Hurricane Sally made landfall as a category 2 hurricane near the Alabama-Florida line in the early morning hours mid-week. Maximum sustained winds were 105 mph and hundreds of thousands of homes and businesses remained without power late in the period. The storm ripped off roofs and flooded streets as it dumped more than 30 inches of torrential rainfall on some coastal areas in a four-hour period.
Sally was downgraded to a tropical depression as it moved inland and slowly tracked northeast, where it brought several inches of moisture to areas throughout Alabama and Georgia. Flash flood watches and river flood warnings were issued across the lower Southeastern region as heavy rainfall engorged rivers and streams. The slow-moving storm produced whipping winds which blew plants around and tangled stems.
Bolls were cracking open and producers were concerned about boll-rot, diminished quality, and yield losses in fields that had already received heavy precipitation in recent weeks. According to the National Agricultural Statistics Service’s (NASS) Crop Progress report released September 14, cotton bolls opening had reached 55 percent in Alabama and 52 percent in Georgia.
A mix of sun and clouds with scattered showers was observed across the upper Southeastern region before the remnants of Hurricane Sally drifted across the Carolinas and Virginia late in the week. Cooler daytime temperatures prevailed with highs mostly in the upper 70s to low 80s. Flash flood watches and river flood warnings were in effect in some areas as widespread thunderstorms brought several inches of precipitation late in the period.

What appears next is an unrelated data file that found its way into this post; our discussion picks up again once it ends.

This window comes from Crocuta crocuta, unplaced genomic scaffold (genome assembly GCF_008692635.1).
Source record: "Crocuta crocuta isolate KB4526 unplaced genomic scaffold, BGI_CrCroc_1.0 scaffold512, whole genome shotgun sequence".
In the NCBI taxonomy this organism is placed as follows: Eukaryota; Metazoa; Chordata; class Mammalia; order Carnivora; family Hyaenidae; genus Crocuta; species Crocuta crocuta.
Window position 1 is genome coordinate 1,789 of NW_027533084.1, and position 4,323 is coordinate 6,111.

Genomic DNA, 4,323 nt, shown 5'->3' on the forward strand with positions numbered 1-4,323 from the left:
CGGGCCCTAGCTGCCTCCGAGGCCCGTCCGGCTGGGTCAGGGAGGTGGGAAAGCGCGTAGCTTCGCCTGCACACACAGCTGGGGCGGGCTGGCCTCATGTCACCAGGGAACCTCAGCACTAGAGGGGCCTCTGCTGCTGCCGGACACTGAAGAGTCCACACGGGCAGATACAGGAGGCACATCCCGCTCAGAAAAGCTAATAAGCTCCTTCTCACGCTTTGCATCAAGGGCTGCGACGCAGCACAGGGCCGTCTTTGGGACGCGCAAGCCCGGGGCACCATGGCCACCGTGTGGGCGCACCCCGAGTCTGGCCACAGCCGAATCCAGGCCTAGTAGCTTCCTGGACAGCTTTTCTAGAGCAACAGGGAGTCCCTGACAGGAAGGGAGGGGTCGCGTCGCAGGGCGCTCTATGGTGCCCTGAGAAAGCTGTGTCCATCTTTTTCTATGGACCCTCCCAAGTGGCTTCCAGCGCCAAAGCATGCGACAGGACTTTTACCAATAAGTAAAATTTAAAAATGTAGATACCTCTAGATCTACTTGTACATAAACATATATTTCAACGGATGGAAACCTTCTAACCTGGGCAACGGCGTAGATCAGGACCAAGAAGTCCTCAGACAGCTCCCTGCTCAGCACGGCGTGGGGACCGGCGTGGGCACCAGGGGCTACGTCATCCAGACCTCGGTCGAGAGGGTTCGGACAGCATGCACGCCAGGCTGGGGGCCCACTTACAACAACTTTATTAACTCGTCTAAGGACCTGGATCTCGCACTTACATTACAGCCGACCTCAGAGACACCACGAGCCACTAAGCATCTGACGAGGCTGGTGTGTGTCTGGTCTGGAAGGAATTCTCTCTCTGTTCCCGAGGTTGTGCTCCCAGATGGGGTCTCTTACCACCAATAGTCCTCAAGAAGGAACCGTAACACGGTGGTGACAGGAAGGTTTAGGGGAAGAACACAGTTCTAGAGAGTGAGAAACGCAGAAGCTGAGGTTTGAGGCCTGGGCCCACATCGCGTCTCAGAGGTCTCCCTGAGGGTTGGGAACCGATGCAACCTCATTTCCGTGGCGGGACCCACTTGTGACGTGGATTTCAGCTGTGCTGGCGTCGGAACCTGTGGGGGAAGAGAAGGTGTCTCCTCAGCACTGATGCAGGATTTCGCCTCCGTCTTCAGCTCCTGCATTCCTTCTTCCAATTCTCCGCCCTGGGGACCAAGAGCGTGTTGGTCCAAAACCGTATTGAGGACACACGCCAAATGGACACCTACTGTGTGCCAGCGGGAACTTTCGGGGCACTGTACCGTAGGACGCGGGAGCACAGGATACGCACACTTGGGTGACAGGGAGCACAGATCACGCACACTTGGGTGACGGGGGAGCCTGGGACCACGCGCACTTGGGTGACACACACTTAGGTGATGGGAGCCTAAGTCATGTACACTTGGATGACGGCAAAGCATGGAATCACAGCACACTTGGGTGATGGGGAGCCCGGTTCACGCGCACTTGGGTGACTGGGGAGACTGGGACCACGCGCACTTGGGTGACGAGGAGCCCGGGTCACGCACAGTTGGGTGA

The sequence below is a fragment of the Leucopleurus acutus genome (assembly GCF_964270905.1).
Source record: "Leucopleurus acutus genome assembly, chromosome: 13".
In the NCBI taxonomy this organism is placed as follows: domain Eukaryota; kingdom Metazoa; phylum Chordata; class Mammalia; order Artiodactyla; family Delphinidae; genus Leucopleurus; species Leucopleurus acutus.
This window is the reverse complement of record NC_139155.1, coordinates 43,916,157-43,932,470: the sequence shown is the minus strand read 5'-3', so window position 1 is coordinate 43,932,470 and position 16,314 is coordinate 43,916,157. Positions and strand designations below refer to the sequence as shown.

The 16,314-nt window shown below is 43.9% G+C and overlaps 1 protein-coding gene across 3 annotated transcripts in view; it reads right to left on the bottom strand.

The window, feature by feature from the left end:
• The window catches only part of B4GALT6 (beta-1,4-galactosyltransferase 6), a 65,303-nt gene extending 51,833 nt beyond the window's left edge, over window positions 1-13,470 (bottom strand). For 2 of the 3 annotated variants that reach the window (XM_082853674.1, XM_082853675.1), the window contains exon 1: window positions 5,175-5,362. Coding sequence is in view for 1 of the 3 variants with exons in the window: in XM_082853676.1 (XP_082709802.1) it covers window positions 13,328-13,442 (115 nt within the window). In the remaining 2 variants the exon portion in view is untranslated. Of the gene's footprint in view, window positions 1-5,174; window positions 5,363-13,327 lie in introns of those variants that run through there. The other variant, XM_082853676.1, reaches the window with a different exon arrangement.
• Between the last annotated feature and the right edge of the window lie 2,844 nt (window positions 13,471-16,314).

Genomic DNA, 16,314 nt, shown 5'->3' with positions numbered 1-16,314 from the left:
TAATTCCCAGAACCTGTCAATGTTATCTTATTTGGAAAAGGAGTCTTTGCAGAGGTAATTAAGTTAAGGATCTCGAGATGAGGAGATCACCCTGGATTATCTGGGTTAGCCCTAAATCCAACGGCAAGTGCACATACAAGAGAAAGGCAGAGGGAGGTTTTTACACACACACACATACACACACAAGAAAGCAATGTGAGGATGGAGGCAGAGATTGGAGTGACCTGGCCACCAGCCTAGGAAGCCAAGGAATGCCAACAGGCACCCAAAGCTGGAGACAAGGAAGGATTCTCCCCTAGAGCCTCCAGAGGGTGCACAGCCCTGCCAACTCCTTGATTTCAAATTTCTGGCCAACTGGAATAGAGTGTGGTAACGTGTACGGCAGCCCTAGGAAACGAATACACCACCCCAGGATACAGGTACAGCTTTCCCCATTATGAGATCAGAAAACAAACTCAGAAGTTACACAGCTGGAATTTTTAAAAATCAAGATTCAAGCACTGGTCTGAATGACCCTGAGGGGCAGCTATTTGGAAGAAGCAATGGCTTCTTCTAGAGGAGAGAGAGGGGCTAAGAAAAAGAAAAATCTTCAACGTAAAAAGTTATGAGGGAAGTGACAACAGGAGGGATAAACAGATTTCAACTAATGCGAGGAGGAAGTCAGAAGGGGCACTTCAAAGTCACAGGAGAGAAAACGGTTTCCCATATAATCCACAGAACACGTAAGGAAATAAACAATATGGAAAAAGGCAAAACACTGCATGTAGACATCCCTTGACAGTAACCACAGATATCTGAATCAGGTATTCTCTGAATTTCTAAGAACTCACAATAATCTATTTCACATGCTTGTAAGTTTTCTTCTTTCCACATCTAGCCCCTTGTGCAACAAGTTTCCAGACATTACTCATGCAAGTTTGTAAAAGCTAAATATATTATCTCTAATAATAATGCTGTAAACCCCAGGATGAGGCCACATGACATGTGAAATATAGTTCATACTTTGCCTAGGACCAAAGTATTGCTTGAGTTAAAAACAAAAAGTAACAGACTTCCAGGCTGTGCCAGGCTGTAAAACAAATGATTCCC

Fieldwork was at a standstill due to wet conditions during the week. Crop maturity continued to lag behind historical averages across the upper Southeast; producers would welcome a period of dry and sunny weather to invigorate plants and help dry water-logged soils. According to the NASS Crop Progress report released September 14, cotton bolls opening had reached 39 percent in North Carolina, 34 in Virginia, and 20 percent in South Carolina.
Inquiries from domestic mill buyers were very light. No sales were reported. Reports indicated most mills have covered their raw cotton needs through the end of the year. Although some mills have seen incremental increases in finished product demand, mills continued to operate at reduced capacity due to the COVID-19 Pandemic. The undertone from mill buyers remained cautious.